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Determinants of Election to Nonpermanent Membership in the UN Security Council: A Reputational Mechanism

Yasemin İrepoğlu Carreras
University of Pittsburgh
Yasemin İrepoğlu Carreras
University of Pittsburgh
Open Panel

Abstract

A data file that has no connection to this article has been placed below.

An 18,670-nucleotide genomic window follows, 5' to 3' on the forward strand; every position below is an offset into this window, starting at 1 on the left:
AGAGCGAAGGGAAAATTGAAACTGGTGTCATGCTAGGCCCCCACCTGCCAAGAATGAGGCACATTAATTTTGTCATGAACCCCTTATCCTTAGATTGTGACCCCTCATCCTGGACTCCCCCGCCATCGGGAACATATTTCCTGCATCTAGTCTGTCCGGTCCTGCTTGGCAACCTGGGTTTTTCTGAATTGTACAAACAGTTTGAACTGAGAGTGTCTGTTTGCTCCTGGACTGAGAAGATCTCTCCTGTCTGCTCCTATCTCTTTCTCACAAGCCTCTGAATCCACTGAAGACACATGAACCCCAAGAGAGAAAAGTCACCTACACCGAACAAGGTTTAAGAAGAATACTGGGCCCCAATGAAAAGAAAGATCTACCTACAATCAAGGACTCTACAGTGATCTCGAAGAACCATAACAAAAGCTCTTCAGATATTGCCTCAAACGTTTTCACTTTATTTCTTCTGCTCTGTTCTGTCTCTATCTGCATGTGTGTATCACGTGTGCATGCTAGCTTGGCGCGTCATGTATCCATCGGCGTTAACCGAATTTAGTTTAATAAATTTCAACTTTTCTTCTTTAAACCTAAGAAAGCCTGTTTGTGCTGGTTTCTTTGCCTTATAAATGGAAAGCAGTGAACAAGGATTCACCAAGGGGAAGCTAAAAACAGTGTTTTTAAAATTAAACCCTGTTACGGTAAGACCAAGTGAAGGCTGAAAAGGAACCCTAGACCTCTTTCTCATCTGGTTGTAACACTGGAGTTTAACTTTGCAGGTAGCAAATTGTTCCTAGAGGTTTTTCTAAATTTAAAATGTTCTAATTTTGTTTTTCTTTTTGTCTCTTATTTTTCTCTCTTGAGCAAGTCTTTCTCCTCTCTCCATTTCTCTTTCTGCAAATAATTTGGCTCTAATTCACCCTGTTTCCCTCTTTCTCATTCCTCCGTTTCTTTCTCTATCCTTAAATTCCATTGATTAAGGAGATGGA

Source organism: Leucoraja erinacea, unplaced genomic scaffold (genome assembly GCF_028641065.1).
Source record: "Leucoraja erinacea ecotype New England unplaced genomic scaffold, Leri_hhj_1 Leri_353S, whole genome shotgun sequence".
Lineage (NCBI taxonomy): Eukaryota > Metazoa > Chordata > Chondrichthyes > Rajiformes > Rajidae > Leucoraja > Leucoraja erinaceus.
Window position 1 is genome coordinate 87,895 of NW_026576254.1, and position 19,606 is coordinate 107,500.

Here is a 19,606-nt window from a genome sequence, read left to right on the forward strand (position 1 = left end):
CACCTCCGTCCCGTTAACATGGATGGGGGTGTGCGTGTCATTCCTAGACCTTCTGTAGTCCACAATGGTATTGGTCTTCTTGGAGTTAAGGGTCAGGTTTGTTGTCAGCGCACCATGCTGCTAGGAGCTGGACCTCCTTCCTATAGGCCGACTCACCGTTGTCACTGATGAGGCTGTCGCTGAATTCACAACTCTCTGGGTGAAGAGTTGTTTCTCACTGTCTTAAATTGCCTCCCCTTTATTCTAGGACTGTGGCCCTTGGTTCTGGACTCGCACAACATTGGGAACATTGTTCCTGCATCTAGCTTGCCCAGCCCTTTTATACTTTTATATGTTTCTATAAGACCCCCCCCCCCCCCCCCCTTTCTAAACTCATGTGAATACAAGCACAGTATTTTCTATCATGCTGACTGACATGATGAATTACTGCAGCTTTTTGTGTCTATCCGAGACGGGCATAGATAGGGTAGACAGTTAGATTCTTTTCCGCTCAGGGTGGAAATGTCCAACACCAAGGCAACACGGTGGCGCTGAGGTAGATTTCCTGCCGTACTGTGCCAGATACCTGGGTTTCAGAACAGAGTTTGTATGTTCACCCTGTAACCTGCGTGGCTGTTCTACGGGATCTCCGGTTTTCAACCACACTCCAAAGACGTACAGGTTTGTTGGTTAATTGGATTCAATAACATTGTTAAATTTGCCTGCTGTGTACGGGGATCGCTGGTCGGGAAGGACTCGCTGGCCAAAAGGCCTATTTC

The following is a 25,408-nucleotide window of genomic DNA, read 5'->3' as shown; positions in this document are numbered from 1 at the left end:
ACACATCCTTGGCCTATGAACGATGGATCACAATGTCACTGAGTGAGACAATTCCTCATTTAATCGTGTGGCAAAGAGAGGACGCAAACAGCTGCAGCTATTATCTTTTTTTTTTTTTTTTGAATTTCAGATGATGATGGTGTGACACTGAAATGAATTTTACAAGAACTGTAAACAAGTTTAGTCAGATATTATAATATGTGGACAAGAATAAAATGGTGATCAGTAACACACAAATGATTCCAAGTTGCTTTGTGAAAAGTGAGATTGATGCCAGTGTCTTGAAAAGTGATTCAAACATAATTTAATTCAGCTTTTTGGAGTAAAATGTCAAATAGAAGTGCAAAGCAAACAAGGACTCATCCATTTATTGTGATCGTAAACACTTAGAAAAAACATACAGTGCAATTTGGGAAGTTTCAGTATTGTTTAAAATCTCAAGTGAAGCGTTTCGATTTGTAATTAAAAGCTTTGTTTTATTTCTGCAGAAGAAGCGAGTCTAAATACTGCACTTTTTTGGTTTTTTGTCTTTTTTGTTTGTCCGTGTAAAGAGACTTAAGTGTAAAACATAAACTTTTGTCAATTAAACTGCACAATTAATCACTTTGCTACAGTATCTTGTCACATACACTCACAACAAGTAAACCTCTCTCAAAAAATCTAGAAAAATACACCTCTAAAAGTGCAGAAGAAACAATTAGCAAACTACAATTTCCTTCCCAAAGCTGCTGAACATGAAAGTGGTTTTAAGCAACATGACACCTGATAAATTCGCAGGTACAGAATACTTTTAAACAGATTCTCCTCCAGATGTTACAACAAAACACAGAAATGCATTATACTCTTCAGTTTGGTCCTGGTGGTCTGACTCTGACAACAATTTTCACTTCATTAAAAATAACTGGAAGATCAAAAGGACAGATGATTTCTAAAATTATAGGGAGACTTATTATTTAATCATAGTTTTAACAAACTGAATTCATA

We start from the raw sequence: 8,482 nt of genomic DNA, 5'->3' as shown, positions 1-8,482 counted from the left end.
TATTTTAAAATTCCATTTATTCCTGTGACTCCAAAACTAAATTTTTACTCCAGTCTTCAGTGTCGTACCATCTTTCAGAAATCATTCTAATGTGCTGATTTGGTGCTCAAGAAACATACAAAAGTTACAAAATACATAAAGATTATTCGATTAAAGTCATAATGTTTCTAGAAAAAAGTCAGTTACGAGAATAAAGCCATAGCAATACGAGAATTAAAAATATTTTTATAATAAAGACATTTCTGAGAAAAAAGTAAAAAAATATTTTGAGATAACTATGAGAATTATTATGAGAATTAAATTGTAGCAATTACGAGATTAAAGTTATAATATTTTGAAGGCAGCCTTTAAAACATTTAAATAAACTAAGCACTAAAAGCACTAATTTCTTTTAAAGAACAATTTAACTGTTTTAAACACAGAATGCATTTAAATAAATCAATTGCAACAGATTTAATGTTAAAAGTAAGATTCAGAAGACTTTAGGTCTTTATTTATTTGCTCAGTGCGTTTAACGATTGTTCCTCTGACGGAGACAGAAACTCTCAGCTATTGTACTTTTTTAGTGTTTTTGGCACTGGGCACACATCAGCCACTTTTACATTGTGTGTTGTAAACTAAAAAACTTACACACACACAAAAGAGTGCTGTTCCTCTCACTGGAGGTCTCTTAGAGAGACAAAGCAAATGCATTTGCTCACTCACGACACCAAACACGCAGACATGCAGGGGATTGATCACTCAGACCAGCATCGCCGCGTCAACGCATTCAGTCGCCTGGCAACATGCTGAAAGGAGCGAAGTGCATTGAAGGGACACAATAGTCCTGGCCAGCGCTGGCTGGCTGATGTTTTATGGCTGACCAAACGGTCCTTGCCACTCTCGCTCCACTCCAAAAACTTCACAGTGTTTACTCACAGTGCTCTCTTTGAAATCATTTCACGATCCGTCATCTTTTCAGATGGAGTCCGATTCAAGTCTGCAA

The United Nations Security Council (UNSC) is regarded by scholars and policy makers as one of the most influential international platforms for states to play an effective role in global security. The voting behavior of states in the UNSC and the repercussions of being a non-permanent UNSC member have been analyzed extensively. However, the study of election of non-permanent members to the UNSC has been neglected. This study aims to fill this gap by analyzing the impact of a series of structural and institutional factors on election to this body. The only good predictor of election to the UNSC according to previous studies is population size. I argue that the international reputation of a country is another key predictor of election to the UNSC. I run a series of rare events logistic regressions that show that several factors that have an impact on the states’ reputation, such as the observance of human rights, contribution to the UN peacekeeping operations, and adherence to international treaties, are significantly related to the likelihood of election to the UNSC. In addition to the statistical analysis, I conduct an in-depth study of the successful case of Libya in 2007 and the failed case of Venezuela in 2006 to show how my proposed causal mechanisms work.